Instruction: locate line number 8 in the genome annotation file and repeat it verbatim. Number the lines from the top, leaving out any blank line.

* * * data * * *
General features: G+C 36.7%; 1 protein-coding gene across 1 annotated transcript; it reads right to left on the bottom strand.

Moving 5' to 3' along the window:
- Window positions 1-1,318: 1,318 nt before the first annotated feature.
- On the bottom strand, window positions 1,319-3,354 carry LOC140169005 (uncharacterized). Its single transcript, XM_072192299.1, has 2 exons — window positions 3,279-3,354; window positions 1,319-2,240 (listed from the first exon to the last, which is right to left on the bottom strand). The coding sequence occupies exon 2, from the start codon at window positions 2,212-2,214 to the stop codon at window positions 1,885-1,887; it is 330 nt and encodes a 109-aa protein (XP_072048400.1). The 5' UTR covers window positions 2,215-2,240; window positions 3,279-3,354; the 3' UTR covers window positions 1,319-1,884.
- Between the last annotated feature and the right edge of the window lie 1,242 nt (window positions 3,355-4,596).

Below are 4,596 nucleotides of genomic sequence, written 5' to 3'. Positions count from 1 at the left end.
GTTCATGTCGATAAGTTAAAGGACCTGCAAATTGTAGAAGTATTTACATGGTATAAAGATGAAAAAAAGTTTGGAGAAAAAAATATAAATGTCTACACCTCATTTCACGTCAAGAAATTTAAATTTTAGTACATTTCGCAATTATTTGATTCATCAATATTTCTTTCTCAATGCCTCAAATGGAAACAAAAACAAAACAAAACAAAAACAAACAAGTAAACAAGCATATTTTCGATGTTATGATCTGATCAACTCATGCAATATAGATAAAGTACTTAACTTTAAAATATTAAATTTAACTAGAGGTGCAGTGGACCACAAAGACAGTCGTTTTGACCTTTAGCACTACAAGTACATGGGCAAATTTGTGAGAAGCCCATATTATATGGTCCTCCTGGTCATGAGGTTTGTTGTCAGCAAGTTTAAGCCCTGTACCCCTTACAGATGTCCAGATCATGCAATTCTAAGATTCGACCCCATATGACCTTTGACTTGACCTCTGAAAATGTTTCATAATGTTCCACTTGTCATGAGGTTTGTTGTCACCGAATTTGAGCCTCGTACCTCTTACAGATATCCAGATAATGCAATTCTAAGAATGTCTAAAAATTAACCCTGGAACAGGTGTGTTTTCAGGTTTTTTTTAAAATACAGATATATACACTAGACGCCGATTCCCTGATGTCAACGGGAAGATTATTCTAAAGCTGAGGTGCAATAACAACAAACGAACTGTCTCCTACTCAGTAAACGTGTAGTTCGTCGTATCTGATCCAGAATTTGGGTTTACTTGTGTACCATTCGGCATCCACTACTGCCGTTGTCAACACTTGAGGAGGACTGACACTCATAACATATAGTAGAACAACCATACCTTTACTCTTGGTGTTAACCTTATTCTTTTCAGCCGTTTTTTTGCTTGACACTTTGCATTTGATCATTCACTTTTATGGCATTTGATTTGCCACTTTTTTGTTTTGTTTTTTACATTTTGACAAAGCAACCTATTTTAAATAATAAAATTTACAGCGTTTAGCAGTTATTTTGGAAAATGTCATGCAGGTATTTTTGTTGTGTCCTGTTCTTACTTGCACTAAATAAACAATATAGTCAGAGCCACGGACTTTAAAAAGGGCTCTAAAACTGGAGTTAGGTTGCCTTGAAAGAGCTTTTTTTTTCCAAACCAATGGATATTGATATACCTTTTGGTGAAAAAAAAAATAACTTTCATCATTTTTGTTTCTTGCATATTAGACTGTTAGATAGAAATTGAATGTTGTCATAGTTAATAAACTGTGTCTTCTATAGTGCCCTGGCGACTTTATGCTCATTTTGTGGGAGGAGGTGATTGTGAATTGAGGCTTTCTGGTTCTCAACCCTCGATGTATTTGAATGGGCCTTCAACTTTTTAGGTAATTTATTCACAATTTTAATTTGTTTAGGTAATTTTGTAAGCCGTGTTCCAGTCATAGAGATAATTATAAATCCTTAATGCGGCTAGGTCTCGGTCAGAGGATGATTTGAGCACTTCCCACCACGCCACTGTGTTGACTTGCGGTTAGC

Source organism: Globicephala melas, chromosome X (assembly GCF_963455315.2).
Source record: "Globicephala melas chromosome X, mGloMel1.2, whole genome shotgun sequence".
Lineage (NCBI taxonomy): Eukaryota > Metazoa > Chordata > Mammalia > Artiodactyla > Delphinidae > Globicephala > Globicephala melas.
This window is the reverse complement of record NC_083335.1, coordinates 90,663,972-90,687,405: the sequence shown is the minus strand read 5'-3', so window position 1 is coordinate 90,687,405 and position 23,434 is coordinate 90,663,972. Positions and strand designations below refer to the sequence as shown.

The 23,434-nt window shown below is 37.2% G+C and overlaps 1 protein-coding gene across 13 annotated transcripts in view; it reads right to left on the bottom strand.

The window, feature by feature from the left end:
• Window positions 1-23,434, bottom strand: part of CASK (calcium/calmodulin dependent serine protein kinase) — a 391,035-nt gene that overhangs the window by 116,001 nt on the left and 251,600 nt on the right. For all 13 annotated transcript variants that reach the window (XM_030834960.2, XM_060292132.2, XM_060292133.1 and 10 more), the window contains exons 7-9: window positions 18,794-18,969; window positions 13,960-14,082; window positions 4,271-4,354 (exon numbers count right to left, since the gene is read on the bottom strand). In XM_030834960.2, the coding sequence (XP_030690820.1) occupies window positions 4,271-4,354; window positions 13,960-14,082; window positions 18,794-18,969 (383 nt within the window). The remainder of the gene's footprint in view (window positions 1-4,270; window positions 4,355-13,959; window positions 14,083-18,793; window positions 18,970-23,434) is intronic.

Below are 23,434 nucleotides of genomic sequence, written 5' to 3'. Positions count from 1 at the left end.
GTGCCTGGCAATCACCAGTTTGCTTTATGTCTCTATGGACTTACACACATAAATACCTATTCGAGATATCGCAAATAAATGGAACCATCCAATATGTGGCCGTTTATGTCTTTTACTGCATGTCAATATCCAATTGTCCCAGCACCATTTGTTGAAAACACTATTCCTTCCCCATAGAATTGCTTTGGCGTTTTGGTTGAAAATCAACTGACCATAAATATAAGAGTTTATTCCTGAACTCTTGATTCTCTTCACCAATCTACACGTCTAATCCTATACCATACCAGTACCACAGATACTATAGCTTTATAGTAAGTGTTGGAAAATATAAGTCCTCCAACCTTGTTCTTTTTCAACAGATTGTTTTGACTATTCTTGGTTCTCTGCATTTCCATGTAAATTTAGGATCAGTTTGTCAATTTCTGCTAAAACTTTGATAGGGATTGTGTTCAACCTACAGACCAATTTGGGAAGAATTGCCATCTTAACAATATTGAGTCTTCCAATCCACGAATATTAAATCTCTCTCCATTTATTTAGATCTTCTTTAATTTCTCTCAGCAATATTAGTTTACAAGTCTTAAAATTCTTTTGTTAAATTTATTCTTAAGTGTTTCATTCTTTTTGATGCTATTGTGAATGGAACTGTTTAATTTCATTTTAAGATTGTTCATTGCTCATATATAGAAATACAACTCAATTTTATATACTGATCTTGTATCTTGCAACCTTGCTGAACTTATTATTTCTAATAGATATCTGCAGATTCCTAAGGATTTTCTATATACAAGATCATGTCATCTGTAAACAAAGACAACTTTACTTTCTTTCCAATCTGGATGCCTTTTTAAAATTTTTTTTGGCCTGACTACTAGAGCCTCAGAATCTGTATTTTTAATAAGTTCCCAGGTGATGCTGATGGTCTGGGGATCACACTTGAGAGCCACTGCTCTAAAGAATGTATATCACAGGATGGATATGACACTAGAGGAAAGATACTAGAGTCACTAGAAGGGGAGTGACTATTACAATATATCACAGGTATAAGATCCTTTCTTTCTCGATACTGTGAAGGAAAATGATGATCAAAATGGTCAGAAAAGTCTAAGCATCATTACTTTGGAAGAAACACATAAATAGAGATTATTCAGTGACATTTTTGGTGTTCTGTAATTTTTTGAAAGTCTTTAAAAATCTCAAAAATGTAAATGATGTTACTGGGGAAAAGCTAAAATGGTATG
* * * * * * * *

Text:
Source organism: Globicephala melas, chromosome X (assembly GCF_963455315.2).